Saturday, August 01, 2020

Stocktaking... from Fenix bay to lockdown Frome

This blog began so many years ago I couldn't remember when, or even why. It turned out to be September 2006, with this rationale: 

It's been a busy summer, and I've been aware that most of what I'm doing never makes it to my website. Maybe it seems like short notice, or local appeal, or I'm not sure where best to post my pictures or commentaries.  So I thought a blog would be a great way of celebrating the wonderful variety of things I'm lucky enough to be doing. I decided I'd give myself a few guidelines, based on Jack Kerouak's 'list of essentials':
Something that will find its own form
Write in recollection and amazement for yourself
No fear or shame in the dignity of yr experience, language & knowledge
Write for the world to read and see yr exact pictures of it
                Well, Kerouac had a few more, but that's a start.

First it was random, then publication became more regular and eventually the theme morphed from 'A Writer's World' to a general arts-and-culture overview of life in Frome and surrounds. By now, though my trips and holidays were celebrated briefly, the main emphasis had become Frome-centric - which led, excitingly, to me being commissioned to write an 'alternative history' of the town. Reading the existing histories, excellent though they are, made me determined to shift the emphasis from state and church to the men and women in the streets, and researching for Frome Unzipped, from prehistory to post-punk was a chance for me to hear fascinating tales from people I'd never have otherwise met. 
Looking back at the first years, the posts were cram full of me...  me walking the coastal cliffs of Crete and cycling across Cyprus for commissioned travel articles, me leading writing courses in other lands from Chile to Cambodia and in a diversity of venues including Shepton Mallet prison, me with Annabelle Macfadyen in a silly hat doing outdoor theatre for children, me performing in events from downtown San Fransisco to the top of the fourth plinth in Trafalgar Square, me & the Liquid Jam poets recording a CD, and me & Hazel Stuart as Live & Lippy making a DVD - thanks to Will Angeloro & Howard Vause! 

So 'my blog' remains a curious hybrid, a feral creature untamed but tolerated, and I've been amazed and delighted to see from the stats that literally thousands of people have dipped in and many even follow it regularly. Posted now virtually weekly, it's never a comprehensive account as the privacy of my family and close friends is always respected, and there's no solicited selling either.  It's still a personal thing, a self-indulgence and a celebration ... and the comments on Facebook are an extra delight. (Thanks David Goodman for thr performance pix.)

Ten years on, the range became less self-centric, with frequent theatre reviews as I was writing regularly for Plays International with several of my plays produced in Bristol as well as working with Rosie 'Nevertheless' Finnegan to put on 'pub theatre' productions in Frome. And since lockdown, Frome is my living world: what's streamed or recorded may find a place but local views, literally, predominate.

Why has this post taken such a retrospective tone? Because it may be my last. The 'new improved' format of Blogger is angled for advertising and sales, and my irrelevant scrapbook is not so easy to create now.  For me, this was primarily writing practice - my 'morning pages' notes and thoughts, semi-edited. I've always recommended this practice to anyone who wants to write for publication - even self-publication: it prevents that tendency to self-indulgence from which most of us suffer.  And it's a way of self-identification as a writer - 'I write, therefore I am', to adapt that Descartian concept which, sadly for our planet, has downgraded any form of life not appearing to 'think' - trees, oceans, insects, all of nature's vitality somehow not 'existing' in any important way... but that's another story. Maybe I'll stick to posting political rants on Facebook now. Thank you for reading. I'll leave you with an entry from fourteen years ago: another musing on the function and purpose of blogs. Maybe this will be my last word, or maybe the last words of it will be the new start.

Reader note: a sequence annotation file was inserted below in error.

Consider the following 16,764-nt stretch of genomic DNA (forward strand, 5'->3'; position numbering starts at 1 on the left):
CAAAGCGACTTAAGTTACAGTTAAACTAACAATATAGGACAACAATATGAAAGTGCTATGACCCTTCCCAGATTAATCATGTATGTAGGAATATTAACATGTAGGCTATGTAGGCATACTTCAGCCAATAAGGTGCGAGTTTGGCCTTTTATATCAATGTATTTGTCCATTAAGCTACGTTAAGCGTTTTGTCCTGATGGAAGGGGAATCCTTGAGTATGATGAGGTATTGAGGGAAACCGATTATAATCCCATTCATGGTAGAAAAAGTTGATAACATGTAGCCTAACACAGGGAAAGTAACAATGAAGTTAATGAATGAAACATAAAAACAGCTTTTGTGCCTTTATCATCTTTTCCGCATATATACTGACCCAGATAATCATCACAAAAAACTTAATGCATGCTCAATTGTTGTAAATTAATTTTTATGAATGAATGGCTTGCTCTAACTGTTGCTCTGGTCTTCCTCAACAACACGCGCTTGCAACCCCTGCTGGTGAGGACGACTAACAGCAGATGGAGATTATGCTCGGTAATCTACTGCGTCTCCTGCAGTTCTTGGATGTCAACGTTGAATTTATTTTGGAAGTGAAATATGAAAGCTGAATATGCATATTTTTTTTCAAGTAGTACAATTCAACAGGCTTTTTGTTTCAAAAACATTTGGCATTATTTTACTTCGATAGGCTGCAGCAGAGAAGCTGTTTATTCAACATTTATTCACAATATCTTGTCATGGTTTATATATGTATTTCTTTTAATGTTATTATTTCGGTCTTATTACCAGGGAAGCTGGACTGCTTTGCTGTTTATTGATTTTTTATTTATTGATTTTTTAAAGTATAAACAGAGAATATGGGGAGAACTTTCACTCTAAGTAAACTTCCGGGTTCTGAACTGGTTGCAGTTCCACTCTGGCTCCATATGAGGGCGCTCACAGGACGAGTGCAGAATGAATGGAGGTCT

October -9, 2006
Hazel and I were discussing the function - or do I mean the mystic hypnotic power - of blogs while walking in Longleat yesterday (that's us in the Reclamation Yard after we finished filming Things That Are Weird). She's been blogging for a while, giving the rundown of her training for the big HepC trek in Nepal later this month. I'm interested that writers, on the whole, have been slow to subscribe to this new means communication - I suppose it seems a bit of a busman's holiday, to some, to scrawl on screen without commission or payment. But the current issue of the Journal of the Society of Authors includes a cautious endorsement from 'three authors who blog'. Purposes are varied. Shoo Raynor has used his to mourn the passing of his cat and extol the benefits of giving up milk. For Norman Geras it was the 'fun' aspect that hooked him. The beauty of a blog, he points out, is you can do what you want and you don't have to answer to an editor, or submit to copy-editing either. Tim Heald has another take entirely: the commercial motivation of posting reports that will encourage speaker's agencies to contact him.
I guess there are as many reasons for blogging as for writing anything - Primo Levi whittled that down to 9 but maybe the actual figure is closer to the number of literate humans on the planet - and they're all aspects of the same essential impulse: to yell at a confusing and often indifferent world "I'm here" and to whisper to ourselves "This is me."
               My name is Crysse and I am a blogger...

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